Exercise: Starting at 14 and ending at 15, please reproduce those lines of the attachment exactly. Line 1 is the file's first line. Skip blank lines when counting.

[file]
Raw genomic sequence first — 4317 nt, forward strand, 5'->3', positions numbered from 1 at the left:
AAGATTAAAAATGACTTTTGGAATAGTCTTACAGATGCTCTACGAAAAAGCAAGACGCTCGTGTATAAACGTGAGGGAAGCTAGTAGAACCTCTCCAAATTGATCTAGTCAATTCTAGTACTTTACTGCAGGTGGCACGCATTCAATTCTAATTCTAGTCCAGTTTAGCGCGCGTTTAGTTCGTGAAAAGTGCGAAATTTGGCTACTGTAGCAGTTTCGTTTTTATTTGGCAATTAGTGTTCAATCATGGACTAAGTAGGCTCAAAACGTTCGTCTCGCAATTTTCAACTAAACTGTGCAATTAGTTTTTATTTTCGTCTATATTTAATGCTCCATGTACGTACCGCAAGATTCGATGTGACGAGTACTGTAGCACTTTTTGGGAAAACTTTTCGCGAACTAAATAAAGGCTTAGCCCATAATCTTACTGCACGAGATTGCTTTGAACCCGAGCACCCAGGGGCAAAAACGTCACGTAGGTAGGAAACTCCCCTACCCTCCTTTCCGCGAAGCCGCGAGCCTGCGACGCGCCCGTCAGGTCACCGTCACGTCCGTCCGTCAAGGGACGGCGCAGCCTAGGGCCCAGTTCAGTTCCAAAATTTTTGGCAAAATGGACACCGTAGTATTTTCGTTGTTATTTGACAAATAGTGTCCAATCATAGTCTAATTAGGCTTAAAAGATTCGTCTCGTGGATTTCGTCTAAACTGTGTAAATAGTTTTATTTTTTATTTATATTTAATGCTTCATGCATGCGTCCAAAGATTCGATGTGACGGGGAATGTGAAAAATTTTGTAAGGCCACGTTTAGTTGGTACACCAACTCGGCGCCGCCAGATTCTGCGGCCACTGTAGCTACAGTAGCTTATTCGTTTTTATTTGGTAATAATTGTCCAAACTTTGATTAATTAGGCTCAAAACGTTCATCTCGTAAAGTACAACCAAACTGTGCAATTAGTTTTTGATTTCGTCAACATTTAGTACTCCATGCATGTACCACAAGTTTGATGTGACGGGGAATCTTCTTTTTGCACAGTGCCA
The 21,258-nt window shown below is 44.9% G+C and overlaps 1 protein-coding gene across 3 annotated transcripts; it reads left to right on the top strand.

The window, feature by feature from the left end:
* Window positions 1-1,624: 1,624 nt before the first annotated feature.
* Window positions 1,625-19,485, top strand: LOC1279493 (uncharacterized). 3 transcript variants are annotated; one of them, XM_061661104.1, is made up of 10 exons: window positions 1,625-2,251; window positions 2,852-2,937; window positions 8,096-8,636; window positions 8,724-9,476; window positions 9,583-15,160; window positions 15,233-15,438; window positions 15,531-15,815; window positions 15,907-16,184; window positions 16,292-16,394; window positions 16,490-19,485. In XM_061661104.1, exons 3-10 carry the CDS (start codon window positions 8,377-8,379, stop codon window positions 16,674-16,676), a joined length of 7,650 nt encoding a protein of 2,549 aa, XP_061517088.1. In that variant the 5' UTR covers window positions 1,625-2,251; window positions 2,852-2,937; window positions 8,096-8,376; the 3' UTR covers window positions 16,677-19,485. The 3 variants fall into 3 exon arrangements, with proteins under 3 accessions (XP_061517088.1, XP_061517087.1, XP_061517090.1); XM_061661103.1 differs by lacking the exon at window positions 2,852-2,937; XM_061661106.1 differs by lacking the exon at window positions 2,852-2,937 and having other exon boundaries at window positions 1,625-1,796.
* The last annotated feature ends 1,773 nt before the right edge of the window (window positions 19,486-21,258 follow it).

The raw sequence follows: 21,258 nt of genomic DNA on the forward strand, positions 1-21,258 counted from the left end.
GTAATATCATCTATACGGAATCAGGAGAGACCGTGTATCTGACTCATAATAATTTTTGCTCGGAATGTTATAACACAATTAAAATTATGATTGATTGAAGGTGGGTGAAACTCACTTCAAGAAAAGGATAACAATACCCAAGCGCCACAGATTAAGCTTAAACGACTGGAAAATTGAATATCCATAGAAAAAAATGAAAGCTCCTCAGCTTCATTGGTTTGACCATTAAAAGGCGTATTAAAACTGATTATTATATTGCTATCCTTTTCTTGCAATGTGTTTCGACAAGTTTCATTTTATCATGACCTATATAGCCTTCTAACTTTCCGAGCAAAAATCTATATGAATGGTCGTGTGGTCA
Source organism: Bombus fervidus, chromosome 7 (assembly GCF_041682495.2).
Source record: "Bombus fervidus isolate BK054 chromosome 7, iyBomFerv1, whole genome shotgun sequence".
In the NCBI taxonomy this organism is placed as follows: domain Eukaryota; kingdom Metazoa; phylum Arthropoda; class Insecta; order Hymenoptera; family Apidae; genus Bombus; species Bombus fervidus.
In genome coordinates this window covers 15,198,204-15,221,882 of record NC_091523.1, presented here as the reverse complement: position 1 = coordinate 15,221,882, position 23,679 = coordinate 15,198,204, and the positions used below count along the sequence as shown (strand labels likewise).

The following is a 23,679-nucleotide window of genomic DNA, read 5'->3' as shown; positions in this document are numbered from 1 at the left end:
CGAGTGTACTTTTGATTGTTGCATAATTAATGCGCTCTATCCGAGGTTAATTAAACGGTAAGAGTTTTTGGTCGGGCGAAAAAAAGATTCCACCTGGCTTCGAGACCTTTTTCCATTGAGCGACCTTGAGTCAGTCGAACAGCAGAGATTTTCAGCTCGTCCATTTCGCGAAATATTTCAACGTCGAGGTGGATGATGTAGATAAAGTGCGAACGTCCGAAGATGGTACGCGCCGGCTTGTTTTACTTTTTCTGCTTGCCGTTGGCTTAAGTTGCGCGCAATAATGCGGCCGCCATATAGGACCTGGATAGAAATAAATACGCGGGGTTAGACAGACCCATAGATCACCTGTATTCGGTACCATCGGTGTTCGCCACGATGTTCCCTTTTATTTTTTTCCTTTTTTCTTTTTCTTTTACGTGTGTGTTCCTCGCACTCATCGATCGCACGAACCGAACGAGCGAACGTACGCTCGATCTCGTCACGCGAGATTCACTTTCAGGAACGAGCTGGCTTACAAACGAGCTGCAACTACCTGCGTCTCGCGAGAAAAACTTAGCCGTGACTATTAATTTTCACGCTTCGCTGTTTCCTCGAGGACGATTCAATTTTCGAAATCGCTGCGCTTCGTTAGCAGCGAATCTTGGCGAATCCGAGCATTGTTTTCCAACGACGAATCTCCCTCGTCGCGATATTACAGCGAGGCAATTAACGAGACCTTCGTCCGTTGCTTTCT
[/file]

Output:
The following is a 23,679-nucleotide window of genomic DNA, read 5'->3' as shown; positions in this document are numbered from 1 at the left end:
CGAGTGTACTTTTGATTGTTGCATAATTAATGCGCTCTATCCGAGGTTAATTAAACGGTAAGAGTTTTTGGTCGGGCGAAAAAAAGATTCCACCTGGCTTCGAGACCTTTTTCCATTGAGCGACCTTGAGTCAGTCGAACAGCAGAGATTTTCAGCTCGTCCATTTCGCGAAATATTTCAACGTCGAGGTGGATGATGTAGATAAAGTGCGAACGTCCGAAGATGGTACGCGCCGGCTTGTTTTACTTTTTCTGCTTGCCGTTGGCTTAAGTTGCGCGCAATAATGCGGCCGCCATATAGGACCTGGATAGAAATAAATACGCGGGGTTAGACAGACCCATAGATCACCTGTATTCGGTACCATCGGTGTTCGCCACGATGTTCCCTTTTATTTTTTTCCTTTTTTCTTTTTCTTTTACGTGTGTGTTCCTCGCACTCATCGATCGCACGAACCGAACGAGCGAACGTACGCTCGATCTCGTCACGCGAGATTCACTTTCAGGAACGAGCTGGCTTACAAACGAGCTGCAACTACCTGCGTCTCGCGAGAAAAACTTAGCCGTGACTATTAATTTTCACGCTTCGCTGTTTCCTCGAGGACGATTCAATTTTCGAAATCGCTGCGCTTCGTTAGCAGCGAATCTTGGCGAATCCGAGCATTGTTTTCCAACGACGAATCTCCCTCGTCGCGATATTACAGCGAGGCAATTAACGAGACCTTCGTCCGTTGCTTTCT